A football tournament organised by the Nigerian Army for youths in a community in Boko Haram’s former so-called caliphate is an innovative tactic in the fight against the group. If successful, this approach will pacify angry youths, immunise them against recruitment, and build mutual trust. This initiative should be sustained and replicated in other areas affected by the insurgency. Policymakers should invest more in such ways to capitalise on sport’s potential to promote co-existence.
In early November, the Nigerian Army told reporters that it was hosting a football competition for youths in Gubio local government area, a former Boko Haram territory and one of the communities worst hit by the group’s insurgency. The army spokesperson said the competition, which began in September and runs until the end of the year, is intended to win the hearts of youths, stop radicalisation, and improve civil-military cooperation.
The north of Nigeria, especially the northeast, where Boko Haram largely operates, is home to millions of vulnerable youths.
These young people are ignorant of the basic teachings of Islam, which jihadis exploit. Supplementing religious ignorance are economic factors such as poverty and employment, which are abetted by socio-cultural factors such as poor upbringing and neglect of children.
These factors, coupled with systemic corruption and ineffective governance, have combined to produce angry and disgruntled youths ready to be recruited at the slightest exploitation. Added to this are the army’s high-handedness and egregious human rights abuses, which have affected relations between the military and local communities. In June 2015, Amnesty International alleged that state forces had carried out more than 1,200 extrajudicial killings, arbitrarily arrested at least 20,000 people, and allowed the deaths of at least 7,000 people in detention due to starvation, severe overcrowding, or denial of medical assistance. A UN study published in September found that such mistreatment was the major factor that had pushed over 70 per cent of Boko Haram recruits to join the group.
In view of this gloomy picture and amid the continued military onslaught against Boko Haram, there is a need for efforts intended at depleting the group’s human resources. The army’s choice of football is strategic. It is Nigeria’s most popular leisure activity. Youths in cities and towns turn out en masse every weekend to watch European league matches, especially the English Premier League, in commercial viewing centres. Young people give themselves nicknames after European football stars, whose jerseys they fashionably and passionately wear.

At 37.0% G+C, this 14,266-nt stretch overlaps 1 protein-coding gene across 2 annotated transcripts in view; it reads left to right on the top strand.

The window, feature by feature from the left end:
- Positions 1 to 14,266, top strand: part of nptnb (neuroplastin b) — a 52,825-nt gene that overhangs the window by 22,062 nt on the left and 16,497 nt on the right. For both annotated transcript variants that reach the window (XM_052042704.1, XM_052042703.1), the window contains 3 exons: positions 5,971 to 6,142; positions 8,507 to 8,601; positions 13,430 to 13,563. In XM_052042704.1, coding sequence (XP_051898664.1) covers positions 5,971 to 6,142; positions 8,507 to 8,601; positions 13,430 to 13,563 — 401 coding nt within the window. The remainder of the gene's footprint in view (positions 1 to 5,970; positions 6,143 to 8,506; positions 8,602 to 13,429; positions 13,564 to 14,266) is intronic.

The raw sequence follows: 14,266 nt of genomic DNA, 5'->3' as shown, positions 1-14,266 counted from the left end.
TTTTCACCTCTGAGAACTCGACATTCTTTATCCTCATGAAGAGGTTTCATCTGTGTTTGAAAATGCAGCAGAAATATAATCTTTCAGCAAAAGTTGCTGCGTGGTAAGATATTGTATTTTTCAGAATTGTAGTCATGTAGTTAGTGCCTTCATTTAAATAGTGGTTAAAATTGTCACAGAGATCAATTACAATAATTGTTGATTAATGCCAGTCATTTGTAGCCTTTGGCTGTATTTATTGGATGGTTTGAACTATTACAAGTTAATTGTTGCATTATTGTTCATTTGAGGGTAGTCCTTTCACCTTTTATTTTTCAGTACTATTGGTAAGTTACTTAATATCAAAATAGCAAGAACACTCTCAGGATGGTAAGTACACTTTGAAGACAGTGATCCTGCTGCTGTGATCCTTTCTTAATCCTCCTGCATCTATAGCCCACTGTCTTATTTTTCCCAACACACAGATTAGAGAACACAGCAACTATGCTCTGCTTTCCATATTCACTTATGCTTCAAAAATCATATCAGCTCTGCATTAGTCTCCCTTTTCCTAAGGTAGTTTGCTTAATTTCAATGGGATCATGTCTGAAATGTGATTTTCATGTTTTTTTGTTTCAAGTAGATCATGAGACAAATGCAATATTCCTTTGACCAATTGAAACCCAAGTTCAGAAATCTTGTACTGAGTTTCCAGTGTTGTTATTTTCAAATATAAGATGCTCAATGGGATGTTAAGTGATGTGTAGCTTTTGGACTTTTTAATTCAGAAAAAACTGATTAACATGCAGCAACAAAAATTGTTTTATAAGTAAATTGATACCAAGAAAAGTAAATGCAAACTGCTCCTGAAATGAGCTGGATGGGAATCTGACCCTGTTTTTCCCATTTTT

But Nigerians’ love for football largely stops at watching matches on screens. The army’s initiative would increase the population’s active participation in local leagues, which could not only prevent radicalisation but also douse ethno-religious tensions.
Boko Haram stands against Western values and civilisation, including football and music, which the group says are part of a ploy to spread immorality and distract Muslims from their religion. Boko Haram has repeatedly targeted football fans. In March 2014, twin explosions at a football viewing centre killed dozens of aficionados in Maiduguri, Borno state. Two months later, the group targeted a football screening in Jos, Plateau state, killing three people. And at least 21 supporters were murdered and 27 others severely injured by a blast at another viewing centre in Damaturu, Yobe state, immediately after a World Cup match between Brazil and Mexico.
Football’s basic values of teamwork and equality could help instil mutual respect, tolerance, and co-existence in youths.
Greater participation in the sport would engage them, give them a passion and a goal, and promote cooperation. It would also boost public confidence and build trust in the organisers, who are the forces fighting Boko Haram.
Moreover, this initiative would encourage a return to stabilisation and normality in an area trembling with terror. The communities worst hit by Boko Haram, like Gubio, have become so familiar with explosions, gunshots, and abductions that horror has become the new normal in these areas. Sporting events would give affected societies a breath of fresh air and help them put the past behind them. To produce the required results, this initiative must be well organised and carefully implemented. If successful, it should be replicated in other communities afflicted by Boko Haram’s insurgency.